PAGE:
I’ve enjoyed seeing everyone’s first blocks on the Facebook group. If you haven’t joined yet, it’s not too late!
This month we’ll be making just one block, five times over. We’ll begin by making a square in a square center for the block. These can sometimes be tricky, especially because they involve some unusual fractions when cutting. But I promise that if you cut and sew carefully (this is key!) the center portion of this block will turn out just as it should.
Whenever I’m working with cut triangles, I always starch my fabrics before cutting. This will reduce the stretching that tends to happen when you sew those diagonal seams. Actually, I generally starch all my fabrics regardless, but that’s just me. I find that my fabric frays less and I get more accurate results with my piecing whenever I starch my fabrics first. So even if you aren’t a regular starch-er, I would highly recommend starching the A, B, and C fabrics before you cut them.
Once you’ve cut everything out, you’ll sew the B triangles, one at a time to each of the four sides of the A square. I find it helpful to finger press the square down the middle to use as a guide for placing the triangles. You want the point of the triangle to align with the fold. In the photo below you can make out the fold line down the center. Once you sew on the first two triangles, you can finger press another fold going the other way as a guide for the remaining two triangles.
I always cheat a little when sewing these square in a square units. I like to pin the triangles on two at a time, rather than one at a time, like you see in the photo. This way I can sit at the sewing machine and sew longer. I also recommend trimming off the little tails that will hang out, once you finish each step. Make sure you square measures 6-1/4” square at the end of step 1.
I’ve got all my units pinned and ready for the next two triangles…
Step two is just a repeat of step 1. I like to pin my triangles on the underside before sewing. This allows me to make sure that I’ll be stitching right through that triangle point perfectly. At the end, you hopefully have a square that measures 8-1/2”. Please make sure that if you do any trimming, that you maintain a ¼” seam allowance at those points. Sometimes things can get wonky, no matter how hard we try. When this happens to me, I still make sure I keep those points at a ¼” seam when I’m trimming, and then I adjust my sewing in the subsequent steps.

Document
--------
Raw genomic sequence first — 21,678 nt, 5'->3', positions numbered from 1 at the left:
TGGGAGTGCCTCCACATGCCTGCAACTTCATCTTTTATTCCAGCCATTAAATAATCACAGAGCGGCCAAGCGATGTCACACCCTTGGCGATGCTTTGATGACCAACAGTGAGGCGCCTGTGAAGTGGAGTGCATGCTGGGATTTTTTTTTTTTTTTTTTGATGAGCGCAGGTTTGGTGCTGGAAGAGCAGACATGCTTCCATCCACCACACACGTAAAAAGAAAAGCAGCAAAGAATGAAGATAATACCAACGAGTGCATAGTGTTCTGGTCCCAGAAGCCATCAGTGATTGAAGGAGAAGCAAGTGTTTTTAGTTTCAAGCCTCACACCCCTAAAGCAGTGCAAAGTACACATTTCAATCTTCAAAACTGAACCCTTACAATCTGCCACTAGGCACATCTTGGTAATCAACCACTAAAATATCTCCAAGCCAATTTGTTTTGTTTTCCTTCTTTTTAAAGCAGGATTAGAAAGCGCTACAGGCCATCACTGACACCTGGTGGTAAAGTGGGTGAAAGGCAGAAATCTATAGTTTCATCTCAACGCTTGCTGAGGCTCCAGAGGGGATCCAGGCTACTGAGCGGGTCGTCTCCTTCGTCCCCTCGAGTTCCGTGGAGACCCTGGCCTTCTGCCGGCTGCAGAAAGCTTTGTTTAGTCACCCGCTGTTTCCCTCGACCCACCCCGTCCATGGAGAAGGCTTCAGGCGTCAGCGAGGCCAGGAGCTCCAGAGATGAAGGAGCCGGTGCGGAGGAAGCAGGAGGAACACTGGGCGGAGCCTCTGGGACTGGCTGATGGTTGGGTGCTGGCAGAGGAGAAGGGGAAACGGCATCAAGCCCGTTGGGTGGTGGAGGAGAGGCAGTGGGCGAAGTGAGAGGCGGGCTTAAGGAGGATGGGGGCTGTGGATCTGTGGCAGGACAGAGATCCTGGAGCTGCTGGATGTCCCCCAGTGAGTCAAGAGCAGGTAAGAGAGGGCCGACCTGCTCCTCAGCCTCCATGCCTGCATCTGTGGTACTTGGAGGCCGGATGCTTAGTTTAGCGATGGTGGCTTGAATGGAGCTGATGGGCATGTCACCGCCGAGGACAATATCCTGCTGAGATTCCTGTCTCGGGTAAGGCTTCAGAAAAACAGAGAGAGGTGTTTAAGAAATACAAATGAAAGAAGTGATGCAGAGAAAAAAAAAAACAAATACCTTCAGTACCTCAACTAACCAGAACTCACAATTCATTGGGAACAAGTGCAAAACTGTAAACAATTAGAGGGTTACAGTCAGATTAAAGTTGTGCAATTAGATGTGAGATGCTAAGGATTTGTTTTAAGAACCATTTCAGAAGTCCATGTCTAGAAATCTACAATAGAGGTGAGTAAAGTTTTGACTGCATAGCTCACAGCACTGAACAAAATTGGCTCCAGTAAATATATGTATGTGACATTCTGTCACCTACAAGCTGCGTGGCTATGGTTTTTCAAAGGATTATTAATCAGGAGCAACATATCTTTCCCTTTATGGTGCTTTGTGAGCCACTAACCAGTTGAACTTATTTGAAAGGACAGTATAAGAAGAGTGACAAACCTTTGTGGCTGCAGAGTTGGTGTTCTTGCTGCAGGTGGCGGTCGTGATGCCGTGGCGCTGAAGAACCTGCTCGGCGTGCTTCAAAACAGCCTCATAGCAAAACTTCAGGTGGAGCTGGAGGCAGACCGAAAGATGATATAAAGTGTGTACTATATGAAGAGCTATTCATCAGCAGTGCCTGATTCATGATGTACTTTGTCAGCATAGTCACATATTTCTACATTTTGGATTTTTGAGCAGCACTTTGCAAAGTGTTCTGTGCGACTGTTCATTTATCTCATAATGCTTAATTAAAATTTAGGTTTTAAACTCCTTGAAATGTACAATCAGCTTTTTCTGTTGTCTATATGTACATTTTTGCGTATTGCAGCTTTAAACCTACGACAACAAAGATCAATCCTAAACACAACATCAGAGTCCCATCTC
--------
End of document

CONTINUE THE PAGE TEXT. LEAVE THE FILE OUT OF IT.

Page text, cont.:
Two triangles sewn, two more to go…!
Next, we’ll make A LOT of Half Square Triangles. If you are concerned about having enough wiggle room to trim your squares accurately, feel free to cut the D, E, and F squares a little larger than I’ve suggested in the pattern. I have them cut mathematically accurate at 2-7/8” square, but there’s not harm in cutting them all at 3” square and them trimming them after they’ve been sewn. There is enough fabric, and it’s entirely up to you. Below is a photo of the step by step process for the HSTs, minus the trimming.
I did steps 3 and 4 simultaneously (perhaps while watching a Christmas movie a little earlier than is socially acceptable). I always try to assembly line my piecing and sewing whenever possible.
Once we have all those HSTs finished and trimmed to size, we can assemble our blocks. After sewing the D/F squares to each end of a G strip, we will take half of them and sew them to two sides of the center block. You might want to pin them so that the Square in a Square block is on top, so that you can see your triangle points for sewing accuracy.
After that’s done, we’ll sew the D/E squares to the ends of the remaining strips from step 5, and then sew them to the top and bottom to complete our blocks.
I know it can be tricky to get your triangle points to be accurate around the perimeter of the block. I always try to line up my triangle points before pinning. Here is a photo of what I’m talking about. You can also use the trick of putting a pin through both points and then pinning the units together from there. This is one of those things that would be much easier to explain in a video, so I hope this makes sense.
Now that our blocks are finished, we can sew the center portion of our quilt! It’s basically a giant 9-patch, using this month’s blocks and the pumpkin blocks from month 1. Our Acorn blocks we made last month are just going to hang out on their own for a while. I sewed the three rows together first.
Make sure that you pay attention to the orientation of the pumpkins as you sew these blocks together. The pumpkins should all be facing away from the center. When it’s done, the quilt top should now measure 36-1/2” square. I couldn’t resist taking mine outside for a photo on such a beautiful fall day!
Two months down, only seven more to go!
Happy Quilting everyone!